Julian would discover that Constantius fell ill along the way to confront him, and without warning suddenly died in Tarsus, the province of Cilicia (southeast Turkey). Envoys would bring him further news that with his last breath Constantius named Julian as his successor. One has to wonder here, would Constantius have named Julian as his successor, if he had known of Julian’s betrayal of Christ? I don’t believe Constantius would have allowed a pagan to rule the empire.

Elated at the news of his succession and having avoided a pitched battle with Constantius, Julian began an immediate march to reach Constantinople, in order to be present when his cousin’s body arrived from Tarsus. The Roman historian Ammianus describes how Julian travelled like lightning to get there, that it was as if his chariot had grown wings. Following close behind Julian was his jubilant standing army, prepared to wage war on his behalf, but nonetheless relieved to not have spilled Roman blood. Historian Lars Brownworth makes an excellent point in his book about Julian’s army’s loyalty to their commander. He sums up their mindset by stating that:

“The irony here, of course, is that the soldiers who rebelled at the prospect of being summoned east ended up following Julian to Constantinople and then Persia, a clear example of the respect the emperor commanded in his men.”

When Julian arrived in Constantinople on December 11th 362 AD, he was greeted by what seemed like the entire population of the city. They cheered and clapped as if he were a hero returning home. (Julian was the first emperor born in Constantinople.) For the people of Constantinople to have greeted him with such open arms suggests that some of the news of his great military glories must have trickled across to the east. How much of the truth of these stories they actually knew, we don’t really know.  I’m sure that Constantius would have censored much of this information or claimed Julian’s glory as his own. Nonetheless, the people of Constantinople first glimpse of Julian, as Brownworth eloquently states, seemed like “a vision of Julius Caesar himself, returned to lead the empire to a new golden age.” Unfortunately what the people of the empire didn’t realise was that Julian harboured ambitions to turn back the clock, to a more pagan past. But first he would lay to rest the murderer of his father in the Church of the Holy Apostles. Julian apparently genuinely wept for his cousin, even though he truly hated him. For Julian, it would also be the last time he ever entered a Christian church again!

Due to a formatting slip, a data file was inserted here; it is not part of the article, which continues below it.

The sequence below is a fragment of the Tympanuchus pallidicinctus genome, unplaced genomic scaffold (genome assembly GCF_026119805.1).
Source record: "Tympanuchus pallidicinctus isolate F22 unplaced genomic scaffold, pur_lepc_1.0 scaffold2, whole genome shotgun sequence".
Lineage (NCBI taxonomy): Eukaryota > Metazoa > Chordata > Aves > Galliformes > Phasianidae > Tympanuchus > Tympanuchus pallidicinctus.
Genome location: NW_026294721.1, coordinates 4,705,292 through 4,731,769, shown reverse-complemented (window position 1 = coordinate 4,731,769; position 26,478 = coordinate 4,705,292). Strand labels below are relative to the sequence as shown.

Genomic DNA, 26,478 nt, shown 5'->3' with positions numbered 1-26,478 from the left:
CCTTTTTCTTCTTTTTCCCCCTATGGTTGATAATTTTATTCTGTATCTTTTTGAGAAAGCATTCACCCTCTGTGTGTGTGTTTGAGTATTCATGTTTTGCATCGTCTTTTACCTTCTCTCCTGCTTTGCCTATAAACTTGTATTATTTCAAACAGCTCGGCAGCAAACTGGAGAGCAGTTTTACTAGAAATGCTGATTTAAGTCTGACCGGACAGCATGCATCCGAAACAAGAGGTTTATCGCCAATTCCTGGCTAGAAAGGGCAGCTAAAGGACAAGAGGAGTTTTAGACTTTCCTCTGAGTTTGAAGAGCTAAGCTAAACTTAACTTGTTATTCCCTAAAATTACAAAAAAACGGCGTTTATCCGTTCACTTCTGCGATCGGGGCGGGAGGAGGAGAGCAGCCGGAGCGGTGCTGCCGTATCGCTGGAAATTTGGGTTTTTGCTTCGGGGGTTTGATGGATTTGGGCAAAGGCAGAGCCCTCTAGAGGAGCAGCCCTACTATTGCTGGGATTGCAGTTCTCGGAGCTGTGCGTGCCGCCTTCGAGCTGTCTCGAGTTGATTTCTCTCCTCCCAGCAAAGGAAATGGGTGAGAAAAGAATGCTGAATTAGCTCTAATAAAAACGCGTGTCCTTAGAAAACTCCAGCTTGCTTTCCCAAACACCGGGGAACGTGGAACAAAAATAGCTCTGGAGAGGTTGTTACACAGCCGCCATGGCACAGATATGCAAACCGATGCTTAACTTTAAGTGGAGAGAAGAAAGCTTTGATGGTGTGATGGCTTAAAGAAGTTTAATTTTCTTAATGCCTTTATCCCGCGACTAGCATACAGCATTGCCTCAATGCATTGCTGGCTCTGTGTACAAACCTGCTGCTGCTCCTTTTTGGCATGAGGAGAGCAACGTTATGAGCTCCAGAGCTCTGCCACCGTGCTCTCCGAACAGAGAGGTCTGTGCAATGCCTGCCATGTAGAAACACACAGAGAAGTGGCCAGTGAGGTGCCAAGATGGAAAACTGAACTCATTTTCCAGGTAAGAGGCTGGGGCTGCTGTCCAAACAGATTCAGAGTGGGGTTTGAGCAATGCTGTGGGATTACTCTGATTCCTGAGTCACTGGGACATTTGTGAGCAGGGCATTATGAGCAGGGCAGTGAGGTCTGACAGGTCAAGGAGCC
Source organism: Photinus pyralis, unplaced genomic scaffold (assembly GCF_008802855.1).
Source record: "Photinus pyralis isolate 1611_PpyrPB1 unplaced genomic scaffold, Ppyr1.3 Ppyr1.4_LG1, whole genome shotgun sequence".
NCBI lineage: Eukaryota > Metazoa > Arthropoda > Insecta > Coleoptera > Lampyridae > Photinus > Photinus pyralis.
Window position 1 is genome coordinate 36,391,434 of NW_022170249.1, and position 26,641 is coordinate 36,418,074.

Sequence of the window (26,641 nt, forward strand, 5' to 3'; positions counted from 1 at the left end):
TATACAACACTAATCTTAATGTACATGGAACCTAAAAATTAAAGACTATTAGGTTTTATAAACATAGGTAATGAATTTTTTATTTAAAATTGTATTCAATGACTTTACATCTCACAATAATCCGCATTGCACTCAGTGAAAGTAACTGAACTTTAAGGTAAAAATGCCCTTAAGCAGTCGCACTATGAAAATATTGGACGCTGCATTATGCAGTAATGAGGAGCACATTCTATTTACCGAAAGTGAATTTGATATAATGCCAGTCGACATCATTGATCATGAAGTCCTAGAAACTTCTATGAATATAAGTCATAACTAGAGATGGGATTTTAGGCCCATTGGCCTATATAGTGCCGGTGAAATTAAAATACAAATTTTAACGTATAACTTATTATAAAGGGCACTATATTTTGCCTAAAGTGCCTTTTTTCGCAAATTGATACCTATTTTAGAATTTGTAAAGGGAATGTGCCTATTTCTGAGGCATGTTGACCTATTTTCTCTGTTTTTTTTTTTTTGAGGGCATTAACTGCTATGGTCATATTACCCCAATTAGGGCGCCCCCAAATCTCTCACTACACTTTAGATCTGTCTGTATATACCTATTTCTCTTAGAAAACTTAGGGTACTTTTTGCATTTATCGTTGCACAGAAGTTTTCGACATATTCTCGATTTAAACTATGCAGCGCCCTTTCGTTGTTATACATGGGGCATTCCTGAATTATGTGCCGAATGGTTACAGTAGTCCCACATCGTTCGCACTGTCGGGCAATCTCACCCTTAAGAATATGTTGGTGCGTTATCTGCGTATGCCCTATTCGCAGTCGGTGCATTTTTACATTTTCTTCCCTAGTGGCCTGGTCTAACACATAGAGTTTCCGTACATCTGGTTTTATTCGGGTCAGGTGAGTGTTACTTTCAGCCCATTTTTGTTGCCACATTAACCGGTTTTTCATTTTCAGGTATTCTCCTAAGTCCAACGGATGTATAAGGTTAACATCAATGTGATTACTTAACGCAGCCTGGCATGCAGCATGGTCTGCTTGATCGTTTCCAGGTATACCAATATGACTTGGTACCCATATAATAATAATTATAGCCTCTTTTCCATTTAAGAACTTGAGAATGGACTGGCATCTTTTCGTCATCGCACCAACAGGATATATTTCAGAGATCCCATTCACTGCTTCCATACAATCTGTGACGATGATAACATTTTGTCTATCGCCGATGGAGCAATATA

To be continued…

Kokkinobaphos_Holy_Apostles

Illumination from the Vatican Codex (1162) which is believed to the Church of the Holy Apostles.

Notes and Further Reading

“The irony here, of course, is that the soldiers…” & “…a vision of Julius Caesar himself, returned to lead the empire to a new golden age.”, Lars Brownworth, Lost to the West, Crown, 2009, p.p.31-32.

Edward Gibbon, The Decline and Fall of the Roman Empire, Edited, Abridged and with a Critical Foreword by Hans-Friedrich Mueller, The Modern Library, 2013.

“I see before me men who have shown courage and loyalty…”, Ammianus Marcellinus, The Later Roman Empire: AD 354-378, Selected and translated by Walter Hamilton, Penquin Classic, 1995, p.190.

John Julius Norwich, Byzantium: The Early Centuries, Viking, 1988.